The good news is that uterine fibroid embolization (UFE) is available, and a large majority of women have been satisfied with the treatment. However, it’s still important to know what to expect going in and how long it might take to recover.
What Is UFE?
Uterine fibroids are noncancerous tumors that grow in or on the muscle tissue of the uterus. They can cause many problems, including heavy menstrual bleeding, extreme pelvic pain, and loss of bladder control. In the past, these tumors could only be removed through major surgeries.
However, there’s now a treatment called UFE. This is a minimally invasive procedure that involves blocking the blood supply to the tumors. It’s performed by a doctor called an interventional radiologist (IR). During UFE, the IR inserts a thin tube into the uterine artery through a small incision near the groin or in the wrist. Particles are then injected into the artery to block the blood supply, causing the tumor to shrink and die.
What Can I Expect after My Treatment?
UFE is an outpatient procedure, so many women will be able to go home that day and won’t have to spend the night. However, depending on how you feel and when your IR says you can go home, you could stay in patient recovery for up to 24 hours. Your doctor will prescribe some medications for the pain resulting from the surgery.
Together, your IR and gynecologist will give you a set of discharge instructions that will tell you everything you need to know after your procedure. These instructions will include which medications you can take based on how you’re feeling. They’ll also have a list of numbers you can call if you have questions, and information on when you can return to normal activity. Typically, recovery time is around 1-2 weeks.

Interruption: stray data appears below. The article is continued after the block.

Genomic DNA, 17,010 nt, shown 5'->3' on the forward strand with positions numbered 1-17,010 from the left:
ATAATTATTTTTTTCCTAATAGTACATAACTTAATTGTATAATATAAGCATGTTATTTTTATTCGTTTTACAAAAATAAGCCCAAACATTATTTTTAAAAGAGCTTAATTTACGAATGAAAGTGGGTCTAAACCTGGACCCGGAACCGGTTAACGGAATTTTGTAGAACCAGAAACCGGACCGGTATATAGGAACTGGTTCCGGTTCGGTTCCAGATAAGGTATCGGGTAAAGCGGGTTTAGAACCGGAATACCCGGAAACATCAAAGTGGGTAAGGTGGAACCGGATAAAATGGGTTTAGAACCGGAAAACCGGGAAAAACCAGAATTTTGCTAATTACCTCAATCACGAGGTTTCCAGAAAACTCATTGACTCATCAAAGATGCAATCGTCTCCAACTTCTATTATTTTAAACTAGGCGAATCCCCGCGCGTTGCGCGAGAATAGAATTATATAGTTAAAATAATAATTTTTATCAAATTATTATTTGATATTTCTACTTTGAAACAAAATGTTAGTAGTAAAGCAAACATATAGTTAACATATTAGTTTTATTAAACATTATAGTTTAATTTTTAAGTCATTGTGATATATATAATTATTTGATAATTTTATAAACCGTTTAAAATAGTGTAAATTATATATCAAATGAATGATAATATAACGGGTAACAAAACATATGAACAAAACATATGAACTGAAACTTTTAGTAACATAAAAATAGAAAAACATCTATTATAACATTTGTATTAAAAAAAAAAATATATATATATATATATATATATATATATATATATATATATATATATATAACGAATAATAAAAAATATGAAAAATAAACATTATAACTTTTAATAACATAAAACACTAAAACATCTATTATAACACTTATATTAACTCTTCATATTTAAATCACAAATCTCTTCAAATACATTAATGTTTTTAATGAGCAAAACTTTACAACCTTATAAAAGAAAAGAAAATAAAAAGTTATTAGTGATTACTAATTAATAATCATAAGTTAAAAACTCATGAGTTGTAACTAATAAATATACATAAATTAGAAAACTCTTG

What Should I Look Out for the Week After the Procedure?
There are a few symptoms that may affect you the week after UFE:
- Abdominal pain or cramping: For a few days following the procedure, you may feel cramps similar to what you feel while on your period. Your doctor may prescribe you medication to help with this.
- Fever: Some patients experience a fever after UFE, and it’s usually treated with medication.
- Nausea: If you experience any nausea, let your doctor know, so your medications can be adjusted.
- Post Embolization Syndrome: You may experience flu-like symptoms, a feeling of discomfort, and mild nausea. It can happen anywhere from a few hours to a few days after your procedure.
If you experience any symptoms that seem unmanageable or irregular, let your IR know.
Your doctor will schedule post-procedure appointments to check on your recovery and address any concerns you may have. Normally, you’ll have an appointment 1 week after your treatment and another 3 months later.
PLEASE NOTE: The above information should not be construed as providing specific medical advice, but rather to offer readers information to better understand their lives and health. It is not intended to provide an alternative to professional treatment or to replace the services of a physician.